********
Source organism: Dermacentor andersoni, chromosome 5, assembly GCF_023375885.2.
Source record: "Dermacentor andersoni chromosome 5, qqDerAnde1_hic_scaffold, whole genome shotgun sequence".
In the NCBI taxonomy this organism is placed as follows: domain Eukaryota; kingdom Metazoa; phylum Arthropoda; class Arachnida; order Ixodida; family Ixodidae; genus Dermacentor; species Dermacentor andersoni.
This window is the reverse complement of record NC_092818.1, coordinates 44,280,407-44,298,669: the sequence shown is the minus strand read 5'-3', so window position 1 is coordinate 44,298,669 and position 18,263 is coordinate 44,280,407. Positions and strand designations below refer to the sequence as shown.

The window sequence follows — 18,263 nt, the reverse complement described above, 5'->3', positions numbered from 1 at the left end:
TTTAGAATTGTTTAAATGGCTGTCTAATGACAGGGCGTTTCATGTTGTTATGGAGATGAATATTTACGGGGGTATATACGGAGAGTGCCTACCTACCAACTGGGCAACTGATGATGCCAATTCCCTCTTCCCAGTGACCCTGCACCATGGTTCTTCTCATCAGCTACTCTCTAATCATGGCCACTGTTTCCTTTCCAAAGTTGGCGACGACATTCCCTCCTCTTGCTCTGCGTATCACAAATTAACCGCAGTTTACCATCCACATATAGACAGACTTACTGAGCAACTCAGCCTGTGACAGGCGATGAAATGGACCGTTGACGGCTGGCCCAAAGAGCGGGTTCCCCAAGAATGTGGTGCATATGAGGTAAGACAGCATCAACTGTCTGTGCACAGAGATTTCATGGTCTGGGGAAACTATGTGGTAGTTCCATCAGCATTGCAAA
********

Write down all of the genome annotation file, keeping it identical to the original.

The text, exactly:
Source organism: Dermacentor andersoni, chromosome 5, assembly GCF_023375885.2.
Source record: "Dermacentor andersoni chromosome 5, qqDerAnde1_hic_scaffold, whole genome shotgun sequence".
In the NCBI taxonomy this organism is placed as follows: domain Eukaryota; kingdom Metazoa; phylum Arthropoda; class Arachnida; order Ixodida; family Ixodidae; genus Dermacentor; species Dermacentor andersoni.
This window is the reverse complement of record NC_092818.1, coordinates 44,280,407-44,298,669: the sequence shown is the minus strand read 5'-3', so window position 1 is coordinate 44,298,669 and position 18,263 is coordinate 44,280,407. Positions and strand designations below refer to the sequence as shown.

The window sequence follows — 18,263 nt, the reverse complement described above, 5'->3', positions numbered from 1 at the left end:
TTTAGAATTGTTTAAATGGCTGTCTAATGACAGGGCGTTTCATGTTGTTATGGAGATGAATATTTACGGGGGTATATACGGAGAGTGCCTACCTACCAACTGGGCAACTGATGATGCCAATTCCCTCTTCCCAGTGACCCTGCACCATGGTTCTTCTCATCAGCTACTCTCTAATCATGGCCACTGTTTCCTTTCCAAAGTTGGCGACGACATTCCCTCCTCTTGCTCTGCGTATCACAAATTAACCGCAGTTTACCATCCACATATAGACAGACTTACTGAGCAACTCAGCCTGTGACAGGCGATGAAATGGACCGTTGACGGCTGGCCCAAAGAGCGGGTTCCCCAAGAATGTGGTGCATATGAGGTAAGACAGCATCAACTGTCTGTGCACAGAGATTTCATGGTCTGGGGAAACTATGTGGTAGTTCCATCAGCATTGCAAA